The heat was only slightly less oppressive earlier in the day, during the Stein campaign's midafternoon "reality tour" of Austin—an unfortunate phrase used in a press release to describe a short walk through several blocks of the beleaguered neighborhood on the city's west side. Reporters were asked to join Stein's stroll, where the Highland Park native engaged in unscripted conversations with residents she encountered. Locals looked on bewildered at the sight of a grandmotherly white woman meandering through the residential streets of the predominantly African-American neighborhood near Columbus Park. "Come meet Jill Stein," a staffer announced loudly, "candidate for president of the United States!"

A twentysomething man in a Minnesota Gophers jersey walking out of his apartment exchanged an awkward handshake with Stein and muttered something about "just heading to the store." A few minutes later, a trio of teens strolled up and took selfies with Stein in the background. A man in a white T-shirt offered a warning: "It's not safe out here, there's people dying everyday," he said. "Sometimes I don't want to come outside and take my kids to school."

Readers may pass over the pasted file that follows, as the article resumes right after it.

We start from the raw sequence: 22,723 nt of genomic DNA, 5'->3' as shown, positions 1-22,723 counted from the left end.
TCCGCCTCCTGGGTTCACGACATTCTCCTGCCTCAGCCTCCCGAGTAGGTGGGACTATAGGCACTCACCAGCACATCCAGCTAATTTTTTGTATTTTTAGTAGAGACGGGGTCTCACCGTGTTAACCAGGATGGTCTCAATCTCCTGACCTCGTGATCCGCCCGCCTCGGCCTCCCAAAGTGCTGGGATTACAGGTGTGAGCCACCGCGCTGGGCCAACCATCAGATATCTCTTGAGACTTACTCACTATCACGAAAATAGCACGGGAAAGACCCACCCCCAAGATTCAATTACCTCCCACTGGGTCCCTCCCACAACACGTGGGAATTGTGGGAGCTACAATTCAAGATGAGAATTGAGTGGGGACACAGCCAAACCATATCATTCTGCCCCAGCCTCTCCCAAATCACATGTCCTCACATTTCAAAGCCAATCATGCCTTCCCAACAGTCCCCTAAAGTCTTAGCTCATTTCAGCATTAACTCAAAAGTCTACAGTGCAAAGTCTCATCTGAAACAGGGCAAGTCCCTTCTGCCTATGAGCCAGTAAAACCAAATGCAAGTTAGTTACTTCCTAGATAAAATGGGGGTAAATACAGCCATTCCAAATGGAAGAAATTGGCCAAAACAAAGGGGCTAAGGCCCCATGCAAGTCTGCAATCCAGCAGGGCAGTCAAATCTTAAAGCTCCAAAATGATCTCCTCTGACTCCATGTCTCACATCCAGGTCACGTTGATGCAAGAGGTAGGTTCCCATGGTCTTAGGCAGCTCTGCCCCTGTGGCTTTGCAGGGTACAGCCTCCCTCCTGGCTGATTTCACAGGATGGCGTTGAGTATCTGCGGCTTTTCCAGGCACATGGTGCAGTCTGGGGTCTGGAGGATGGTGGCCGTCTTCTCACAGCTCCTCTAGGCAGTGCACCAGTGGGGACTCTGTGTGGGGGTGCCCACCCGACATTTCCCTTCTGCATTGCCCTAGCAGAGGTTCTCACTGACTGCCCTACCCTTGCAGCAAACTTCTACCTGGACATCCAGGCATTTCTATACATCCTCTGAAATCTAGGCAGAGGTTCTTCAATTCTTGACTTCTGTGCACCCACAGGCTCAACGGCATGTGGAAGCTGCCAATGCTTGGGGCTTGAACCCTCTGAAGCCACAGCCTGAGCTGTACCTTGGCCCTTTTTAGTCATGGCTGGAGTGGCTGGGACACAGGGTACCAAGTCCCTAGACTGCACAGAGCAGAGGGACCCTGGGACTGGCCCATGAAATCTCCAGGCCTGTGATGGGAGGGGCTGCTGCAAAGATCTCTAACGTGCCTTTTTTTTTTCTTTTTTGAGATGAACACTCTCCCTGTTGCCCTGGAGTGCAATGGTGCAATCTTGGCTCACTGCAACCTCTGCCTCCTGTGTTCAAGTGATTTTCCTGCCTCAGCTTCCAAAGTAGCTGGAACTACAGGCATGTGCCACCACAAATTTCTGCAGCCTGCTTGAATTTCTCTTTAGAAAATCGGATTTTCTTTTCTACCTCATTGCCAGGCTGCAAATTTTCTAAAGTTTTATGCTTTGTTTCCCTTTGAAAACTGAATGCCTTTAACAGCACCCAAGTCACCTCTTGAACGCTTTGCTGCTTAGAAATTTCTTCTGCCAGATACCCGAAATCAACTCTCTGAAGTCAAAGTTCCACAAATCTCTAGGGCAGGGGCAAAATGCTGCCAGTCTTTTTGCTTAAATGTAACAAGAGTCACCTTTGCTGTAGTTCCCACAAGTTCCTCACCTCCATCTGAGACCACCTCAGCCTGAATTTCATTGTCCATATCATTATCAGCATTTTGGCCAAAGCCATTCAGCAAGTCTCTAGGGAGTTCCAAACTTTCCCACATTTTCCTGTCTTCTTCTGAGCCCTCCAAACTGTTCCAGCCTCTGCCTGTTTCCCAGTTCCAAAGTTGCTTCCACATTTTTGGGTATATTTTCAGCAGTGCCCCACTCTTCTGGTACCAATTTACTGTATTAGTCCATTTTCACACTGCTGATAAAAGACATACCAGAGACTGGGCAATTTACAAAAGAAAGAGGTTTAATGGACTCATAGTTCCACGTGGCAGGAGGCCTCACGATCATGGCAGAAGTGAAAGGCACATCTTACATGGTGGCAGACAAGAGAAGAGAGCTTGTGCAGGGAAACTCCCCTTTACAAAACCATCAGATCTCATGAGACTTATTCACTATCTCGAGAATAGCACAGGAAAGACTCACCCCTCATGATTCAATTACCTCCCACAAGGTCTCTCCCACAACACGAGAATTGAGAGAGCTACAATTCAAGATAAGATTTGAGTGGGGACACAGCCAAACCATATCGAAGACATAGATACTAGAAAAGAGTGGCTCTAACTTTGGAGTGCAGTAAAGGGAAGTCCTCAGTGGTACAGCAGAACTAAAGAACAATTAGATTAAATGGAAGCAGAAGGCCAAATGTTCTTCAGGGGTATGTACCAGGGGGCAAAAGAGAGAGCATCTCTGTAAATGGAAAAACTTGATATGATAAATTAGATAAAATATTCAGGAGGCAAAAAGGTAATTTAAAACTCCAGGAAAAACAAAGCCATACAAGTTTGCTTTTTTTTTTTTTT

"Well, that's why we're out here," Stein responded. "Just like Martin Luther King said, 'Injustice anywhere is a threat to justice everywhere,' and these communities are hurting. I'm here to be here and say the conversation needs to be here focused on this crisis, this crisis in the streets."

Jill Stein holds the daughter of Austin resident Jonathan Todd. - RYAN SMITH
  • Ryan Smith
  • Jill Stein holds the daughter of Austin resident Jonathan Todd.